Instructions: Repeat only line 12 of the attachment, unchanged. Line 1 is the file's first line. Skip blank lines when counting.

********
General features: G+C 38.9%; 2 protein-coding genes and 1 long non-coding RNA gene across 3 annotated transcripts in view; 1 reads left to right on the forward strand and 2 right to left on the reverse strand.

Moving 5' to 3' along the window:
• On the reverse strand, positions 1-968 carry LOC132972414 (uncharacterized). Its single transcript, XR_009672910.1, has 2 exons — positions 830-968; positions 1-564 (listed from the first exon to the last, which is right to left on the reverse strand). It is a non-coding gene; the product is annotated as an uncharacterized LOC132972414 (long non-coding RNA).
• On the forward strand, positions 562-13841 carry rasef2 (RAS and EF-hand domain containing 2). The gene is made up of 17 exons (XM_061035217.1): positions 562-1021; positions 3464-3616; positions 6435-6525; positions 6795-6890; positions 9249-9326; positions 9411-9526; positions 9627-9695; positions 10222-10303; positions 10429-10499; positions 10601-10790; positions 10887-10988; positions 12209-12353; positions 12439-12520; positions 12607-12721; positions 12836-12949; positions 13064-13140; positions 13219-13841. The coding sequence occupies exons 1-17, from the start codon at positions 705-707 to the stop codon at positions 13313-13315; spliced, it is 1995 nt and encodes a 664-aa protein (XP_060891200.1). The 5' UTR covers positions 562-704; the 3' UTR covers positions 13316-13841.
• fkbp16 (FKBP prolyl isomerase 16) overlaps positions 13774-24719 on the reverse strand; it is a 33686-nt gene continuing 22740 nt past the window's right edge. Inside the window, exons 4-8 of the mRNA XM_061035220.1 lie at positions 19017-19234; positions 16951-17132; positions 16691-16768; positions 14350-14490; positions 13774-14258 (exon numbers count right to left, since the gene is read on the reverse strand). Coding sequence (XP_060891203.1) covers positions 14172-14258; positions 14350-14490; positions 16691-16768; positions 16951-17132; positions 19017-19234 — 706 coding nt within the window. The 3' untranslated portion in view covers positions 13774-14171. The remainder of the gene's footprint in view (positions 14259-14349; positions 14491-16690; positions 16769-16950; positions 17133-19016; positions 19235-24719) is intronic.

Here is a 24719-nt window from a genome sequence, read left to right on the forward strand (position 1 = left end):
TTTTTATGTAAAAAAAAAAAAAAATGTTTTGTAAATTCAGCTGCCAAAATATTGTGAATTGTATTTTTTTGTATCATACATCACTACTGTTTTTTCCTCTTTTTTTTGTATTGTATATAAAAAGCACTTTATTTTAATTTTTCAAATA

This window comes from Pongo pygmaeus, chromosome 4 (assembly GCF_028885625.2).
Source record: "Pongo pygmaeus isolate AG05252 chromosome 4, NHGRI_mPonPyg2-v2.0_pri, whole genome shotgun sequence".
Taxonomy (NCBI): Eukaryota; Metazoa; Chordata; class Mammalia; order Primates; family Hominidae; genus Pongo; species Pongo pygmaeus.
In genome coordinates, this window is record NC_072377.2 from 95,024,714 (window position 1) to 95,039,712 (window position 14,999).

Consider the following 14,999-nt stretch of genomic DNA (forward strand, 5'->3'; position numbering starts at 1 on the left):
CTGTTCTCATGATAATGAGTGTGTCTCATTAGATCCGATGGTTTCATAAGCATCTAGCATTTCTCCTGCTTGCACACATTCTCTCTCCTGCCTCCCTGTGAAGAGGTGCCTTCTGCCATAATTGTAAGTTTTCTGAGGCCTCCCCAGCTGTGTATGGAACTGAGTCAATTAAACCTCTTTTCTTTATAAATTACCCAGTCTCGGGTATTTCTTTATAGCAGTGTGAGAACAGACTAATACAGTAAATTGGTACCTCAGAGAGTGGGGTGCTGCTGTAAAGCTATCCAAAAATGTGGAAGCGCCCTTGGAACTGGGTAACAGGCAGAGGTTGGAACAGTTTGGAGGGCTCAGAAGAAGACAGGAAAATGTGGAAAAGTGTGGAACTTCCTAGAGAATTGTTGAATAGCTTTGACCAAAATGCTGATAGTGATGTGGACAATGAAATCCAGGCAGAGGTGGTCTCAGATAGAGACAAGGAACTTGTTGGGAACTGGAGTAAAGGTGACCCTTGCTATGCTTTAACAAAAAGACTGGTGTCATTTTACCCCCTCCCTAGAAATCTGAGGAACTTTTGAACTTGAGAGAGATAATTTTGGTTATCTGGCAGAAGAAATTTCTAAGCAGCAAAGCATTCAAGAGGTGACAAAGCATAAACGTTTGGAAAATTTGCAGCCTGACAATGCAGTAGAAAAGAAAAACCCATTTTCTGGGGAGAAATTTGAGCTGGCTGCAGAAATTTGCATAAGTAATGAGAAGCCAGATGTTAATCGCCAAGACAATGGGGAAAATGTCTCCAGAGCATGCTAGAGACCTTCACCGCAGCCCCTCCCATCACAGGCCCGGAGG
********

Consider the following 14,999-nt stretch of genomic DNA (forward strand, 5'->3'; position numbering starts at 1 on the left):